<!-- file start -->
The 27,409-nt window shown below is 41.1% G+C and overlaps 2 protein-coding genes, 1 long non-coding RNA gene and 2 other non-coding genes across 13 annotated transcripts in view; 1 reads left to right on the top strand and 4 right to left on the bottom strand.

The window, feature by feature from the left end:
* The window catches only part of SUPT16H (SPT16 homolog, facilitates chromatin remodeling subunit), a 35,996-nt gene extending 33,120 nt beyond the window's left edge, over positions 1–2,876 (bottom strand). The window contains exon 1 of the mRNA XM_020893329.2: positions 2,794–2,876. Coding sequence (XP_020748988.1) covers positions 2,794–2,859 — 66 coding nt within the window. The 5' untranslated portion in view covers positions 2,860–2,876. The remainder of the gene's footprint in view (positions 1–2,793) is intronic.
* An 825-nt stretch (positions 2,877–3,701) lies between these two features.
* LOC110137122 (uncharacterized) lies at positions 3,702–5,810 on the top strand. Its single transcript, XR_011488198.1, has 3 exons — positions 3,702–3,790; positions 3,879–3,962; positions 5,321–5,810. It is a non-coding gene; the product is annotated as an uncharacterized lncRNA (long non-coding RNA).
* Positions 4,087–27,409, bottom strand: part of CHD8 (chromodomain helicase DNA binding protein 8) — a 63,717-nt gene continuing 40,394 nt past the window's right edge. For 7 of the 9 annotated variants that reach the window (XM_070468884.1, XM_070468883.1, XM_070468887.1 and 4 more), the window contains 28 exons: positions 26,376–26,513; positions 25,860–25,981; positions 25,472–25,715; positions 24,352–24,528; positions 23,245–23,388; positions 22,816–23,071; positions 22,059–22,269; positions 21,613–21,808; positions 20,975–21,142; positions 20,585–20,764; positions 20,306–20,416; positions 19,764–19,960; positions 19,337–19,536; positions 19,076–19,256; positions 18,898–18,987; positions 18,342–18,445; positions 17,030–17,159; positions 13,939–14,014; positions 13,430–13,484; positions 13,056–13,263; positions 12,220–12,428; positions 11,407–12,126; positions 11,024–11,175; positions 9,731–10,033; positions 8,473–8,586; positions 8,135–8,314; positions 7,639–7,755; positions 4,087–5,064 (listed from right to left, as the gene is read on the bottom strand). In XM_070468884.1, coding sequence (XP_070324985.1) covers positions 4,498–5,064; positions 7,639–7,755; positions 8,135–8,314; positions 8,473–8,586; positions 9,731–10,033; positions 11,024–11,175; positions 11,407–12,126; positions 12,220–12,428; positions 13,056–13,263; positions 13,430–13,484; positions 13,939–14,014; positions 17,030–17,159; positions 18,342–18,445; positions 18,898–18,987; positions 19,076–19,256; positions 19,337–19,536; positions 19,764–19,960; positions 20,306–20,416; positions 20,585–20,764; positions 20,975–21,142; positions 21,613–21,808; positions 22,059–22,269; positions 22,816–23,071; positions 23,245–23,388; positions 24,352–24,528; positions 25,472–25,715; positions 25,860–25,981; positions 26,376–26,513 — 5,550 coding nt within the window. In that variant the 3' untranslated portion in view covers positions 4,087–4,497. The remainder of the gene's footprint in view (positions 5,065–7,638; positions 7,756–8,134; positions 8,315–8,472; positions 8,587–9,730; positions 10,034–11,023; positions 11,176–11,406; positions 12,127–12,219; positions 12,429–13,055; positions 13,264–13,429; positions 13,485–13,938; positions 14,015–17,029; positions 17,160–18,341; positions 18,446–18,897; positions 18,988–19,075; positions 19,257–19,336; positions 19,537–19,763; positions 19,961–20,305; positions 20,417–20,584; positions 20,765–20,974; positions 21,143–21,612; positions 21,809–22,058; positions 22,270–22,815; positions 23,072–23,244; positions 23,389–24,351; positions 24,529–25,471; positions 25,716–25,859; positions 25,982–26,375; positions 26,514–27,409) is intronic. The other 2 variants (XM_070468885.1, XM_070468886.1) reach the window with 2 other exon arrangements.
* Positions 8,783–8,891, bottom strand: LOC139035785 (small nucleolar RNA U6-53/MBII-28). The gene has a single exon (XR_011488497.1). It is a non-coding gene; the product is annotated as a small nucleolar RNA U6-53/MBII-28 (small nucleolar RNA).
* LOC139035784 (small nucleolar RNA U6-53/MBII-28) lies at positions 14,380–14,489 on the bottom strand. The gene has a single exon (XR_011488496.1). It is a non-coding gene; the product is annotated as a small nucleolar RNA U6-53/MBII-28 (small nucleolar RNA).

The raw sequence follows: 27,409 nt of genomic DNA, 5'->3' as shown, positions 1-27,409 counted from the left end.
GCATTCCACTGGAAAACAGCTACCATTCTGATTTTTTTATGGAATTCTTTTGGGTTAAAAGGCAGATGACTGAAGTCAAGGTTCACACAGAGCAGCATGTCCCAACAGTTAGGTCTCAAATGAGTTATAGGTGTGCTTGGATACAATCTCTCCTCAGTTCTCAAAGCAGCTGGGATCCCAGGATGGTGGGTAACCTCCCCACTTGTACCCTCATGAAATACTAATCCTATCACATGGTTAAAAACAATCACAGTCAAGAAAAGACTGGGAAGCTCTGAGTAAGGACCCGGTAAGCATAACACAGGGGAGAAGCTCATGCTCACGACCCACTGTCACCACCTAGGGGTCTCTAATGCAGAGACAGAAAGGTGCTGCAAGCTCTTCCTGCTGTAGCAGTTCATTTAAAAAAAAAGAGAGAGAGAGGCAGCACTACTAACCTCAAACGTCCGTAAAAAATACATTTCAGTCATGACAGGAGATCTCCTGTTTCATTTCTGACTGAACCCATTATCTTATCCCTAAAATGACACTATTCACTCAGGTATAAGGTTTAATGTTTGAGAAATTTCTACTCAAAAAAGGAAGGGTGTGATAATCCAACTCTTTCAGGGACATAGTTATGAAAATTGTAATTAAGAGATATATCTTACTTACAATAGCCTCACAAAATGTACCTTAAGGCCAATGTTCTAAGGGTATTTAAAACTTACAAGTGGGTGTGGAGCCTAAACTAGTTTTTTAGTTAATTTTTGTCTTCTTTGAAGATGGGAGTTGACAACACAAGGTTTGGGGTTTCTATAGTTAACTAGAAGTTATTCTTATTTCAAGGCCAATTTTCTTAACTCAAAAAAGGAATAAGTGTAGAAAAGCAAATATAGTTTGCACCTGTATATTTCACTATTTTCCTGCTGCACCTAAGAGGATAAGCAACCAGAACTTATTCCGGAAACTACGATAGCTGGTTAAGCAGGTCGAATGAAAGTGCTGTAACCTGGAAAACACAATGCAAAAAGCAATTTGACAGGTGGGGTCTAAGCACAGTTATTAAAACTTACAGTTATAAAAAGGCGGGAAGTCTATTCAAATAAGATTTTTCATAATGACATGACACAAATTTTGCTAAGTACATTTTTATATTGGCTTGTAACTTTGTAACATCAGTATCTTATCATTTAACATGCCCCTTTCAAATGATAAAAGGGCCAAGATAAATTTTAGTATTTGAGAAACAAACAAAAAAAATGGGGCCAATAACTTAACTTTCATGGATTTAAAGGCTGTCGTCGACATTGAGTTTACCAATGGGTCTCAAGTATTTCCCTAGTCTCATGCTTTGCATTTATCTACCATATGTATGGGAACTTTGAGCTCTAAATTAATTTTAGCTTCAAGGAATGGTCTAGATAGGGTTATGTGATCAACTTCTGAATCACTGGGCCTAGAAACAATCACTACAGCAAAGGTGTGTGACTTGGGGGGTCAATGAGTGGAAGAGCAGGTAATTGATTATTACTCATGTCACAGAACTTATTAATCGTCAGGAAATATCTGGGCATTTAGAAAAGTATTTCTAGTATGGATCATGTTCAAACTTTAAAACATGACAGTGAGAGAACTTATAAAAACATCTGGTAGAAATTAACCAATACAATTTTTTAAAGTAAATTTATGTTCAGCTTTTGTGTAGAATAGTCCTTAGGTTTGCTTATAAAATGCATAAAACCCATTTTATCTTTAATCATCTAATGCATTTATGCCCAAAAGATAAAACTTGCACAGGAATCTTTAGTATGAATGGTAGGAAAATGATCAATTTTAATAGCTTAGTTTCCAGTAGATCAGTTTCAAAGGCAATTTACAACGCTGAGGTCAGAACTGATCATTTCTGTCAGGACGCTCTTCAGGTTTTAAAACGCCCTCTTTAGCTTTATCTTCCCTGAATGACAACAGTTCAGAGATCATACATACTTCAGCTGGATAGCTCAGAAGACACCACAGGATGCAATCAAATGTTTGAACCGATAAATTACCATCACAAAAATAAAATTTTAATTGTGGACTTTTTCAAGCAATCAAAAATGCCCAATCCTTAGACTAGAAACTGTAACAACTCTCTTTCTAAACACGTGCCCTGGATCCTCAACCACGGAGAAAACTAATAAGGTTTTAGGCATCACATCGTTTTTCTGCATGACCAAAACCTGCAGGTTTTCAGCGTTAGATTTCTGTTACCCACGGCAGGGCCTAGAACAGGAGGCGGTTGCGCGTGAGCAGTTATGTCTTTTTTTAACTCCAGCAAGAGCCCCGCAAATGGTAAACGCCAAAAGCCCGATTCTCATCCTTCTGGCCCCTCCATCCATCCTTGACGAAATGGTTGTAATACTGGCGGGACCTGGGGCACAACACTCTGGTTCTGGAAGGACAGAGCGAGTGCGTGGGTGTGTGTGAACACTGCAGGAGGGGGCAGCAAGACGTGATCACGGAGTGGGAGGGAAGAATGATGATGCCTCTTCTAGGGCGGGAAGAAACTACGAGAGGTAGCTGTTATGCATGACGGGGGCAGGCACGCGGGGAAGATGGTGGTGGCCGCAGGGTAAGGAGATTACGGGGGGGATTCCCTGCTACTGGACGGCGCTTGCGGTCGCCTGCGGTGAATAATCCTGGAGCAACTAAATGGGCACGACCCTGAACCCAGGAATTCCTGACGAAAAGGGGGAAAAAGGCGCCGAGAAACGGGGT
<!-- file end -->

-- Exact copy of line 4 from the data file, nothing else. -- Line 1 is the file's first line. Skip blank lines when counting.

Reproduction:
* An 825-nt stretch (positions 2,877–3,701) lies between these two features.